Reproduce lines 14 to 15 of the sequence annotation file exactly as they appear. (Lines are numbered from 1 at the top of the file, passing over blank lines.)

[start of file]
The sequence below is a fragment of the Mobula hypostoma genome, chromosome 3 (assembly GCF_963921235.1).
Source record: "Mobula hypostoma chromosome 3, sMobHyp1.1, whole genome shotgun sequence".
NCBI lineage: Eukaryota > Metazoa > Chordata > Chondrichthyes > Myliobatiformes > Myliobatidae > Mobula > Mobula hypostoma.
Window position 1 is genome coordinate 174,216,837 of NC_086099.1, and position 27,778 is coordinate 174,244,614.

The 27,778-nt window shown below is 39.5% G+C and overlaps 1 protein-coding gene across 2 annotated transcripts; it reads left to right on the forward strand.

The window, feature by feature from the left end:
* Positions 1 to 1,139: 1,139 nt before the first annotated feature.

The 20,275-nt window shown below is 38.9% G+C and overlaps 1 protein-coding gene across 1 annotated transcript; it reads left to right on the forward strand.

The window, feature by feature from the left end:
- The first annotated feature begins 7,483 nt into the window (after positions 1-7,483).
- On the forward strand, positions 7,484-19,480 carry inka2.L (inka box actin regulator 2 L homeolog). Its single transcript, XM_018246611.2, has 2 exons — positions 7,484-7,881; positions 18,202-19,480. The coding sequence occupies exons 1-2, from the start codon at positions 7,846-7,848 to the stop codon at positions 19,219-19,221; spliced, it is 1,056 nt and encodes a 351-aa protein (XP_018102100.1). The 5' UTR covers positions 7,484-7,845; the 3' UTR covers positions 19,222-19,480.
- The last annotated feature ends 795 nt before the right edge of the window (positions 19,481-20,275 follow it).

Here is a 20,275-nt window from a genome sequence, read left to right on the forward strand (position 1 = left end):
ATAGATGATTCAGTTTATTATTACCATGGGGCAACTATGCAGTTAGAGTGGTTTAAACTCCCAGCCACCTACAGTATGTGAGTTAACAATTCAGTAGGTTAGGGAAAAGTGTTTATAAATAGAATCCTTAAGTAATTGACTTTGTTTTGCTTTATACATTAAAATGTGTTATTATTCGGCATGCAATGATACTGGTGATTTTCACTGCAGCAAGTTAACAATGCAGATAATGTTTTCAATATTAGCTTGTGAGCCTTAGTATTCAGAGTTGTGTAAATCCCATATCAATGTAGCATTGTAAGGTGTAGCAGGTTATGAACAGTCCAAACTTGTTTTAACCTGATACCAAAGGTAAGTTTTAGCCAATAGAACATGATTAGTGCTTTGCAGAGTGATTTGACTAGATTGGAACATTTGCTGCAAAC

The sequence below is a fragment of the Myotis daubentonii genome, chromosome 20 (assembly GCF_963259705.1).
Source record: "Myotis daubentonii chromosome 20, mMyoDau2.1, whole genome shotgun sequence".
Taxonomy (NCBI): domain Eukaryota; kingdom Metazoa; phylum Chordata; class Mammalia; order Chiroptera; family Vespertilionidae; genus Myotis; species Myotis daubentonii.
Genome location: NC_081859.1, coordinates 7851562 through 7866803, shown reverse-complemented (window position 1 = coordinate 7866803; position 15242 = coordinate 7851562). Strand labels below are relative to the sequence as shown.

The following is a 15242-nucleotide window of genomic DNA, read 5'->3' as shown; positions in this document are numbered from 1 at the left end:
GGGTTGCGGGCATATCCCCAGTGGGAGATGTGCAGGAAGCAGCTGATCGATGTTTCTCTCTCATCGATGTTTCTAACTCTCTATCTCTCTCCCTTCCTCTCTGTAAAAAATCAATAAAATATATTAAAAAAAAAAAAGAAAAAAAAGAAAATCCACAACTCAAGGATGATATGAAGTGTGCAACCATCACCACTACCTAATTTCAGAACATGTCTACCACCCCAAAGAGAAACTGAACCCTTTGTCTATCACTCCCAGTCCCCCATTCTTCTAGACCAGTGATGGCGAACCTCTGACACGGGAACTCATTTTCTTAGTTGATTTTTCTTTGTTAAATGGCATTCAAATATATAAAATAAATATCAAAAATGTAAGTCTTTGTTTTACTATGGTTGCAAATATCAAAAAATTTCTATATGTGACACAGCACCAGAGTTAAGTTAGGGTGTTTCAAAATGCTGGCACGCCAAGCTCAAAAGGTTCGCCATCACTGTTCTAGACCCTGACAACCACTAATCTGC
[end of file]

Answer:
ATAGATGATTCAGTTTATTATTACCATGGGGCAACTATGCAGTTAGAGTGGTTTAAACTCCCAGCCACCTACAGTATGTGAGTTAACAATTCAGTAGGTTAGGGAAAAGTGTTTATAAATAGAATCCTTAAGTAATTGACTTTGTTTTGCTTTATACATTAAAATGTGTTATTATTCGGCATGCAATGATACTGGTGATTTTCACTGCAGCAAGTTAACAATGCAGATAATGTTTTCAATATTAGCTTGTGAGCCTTAGTATTCAGAGTTGTGTAAATCCCATATCAATGTAGCATTGTAAGGTGTAGCAGGTTATGAACAGTCCAAACTTGTTTTAACCTGATACCAAAGGTAAGTTTTAGCCAATAGAACATGATTAGTGCTTTGCAGAGTGATTTGACTAGATTGGAACATTTGCTGCAAAC

The sequence below is a fragment of the Myotis daubentonii genome, chromosome 20 (assembly GCF_963259705.1).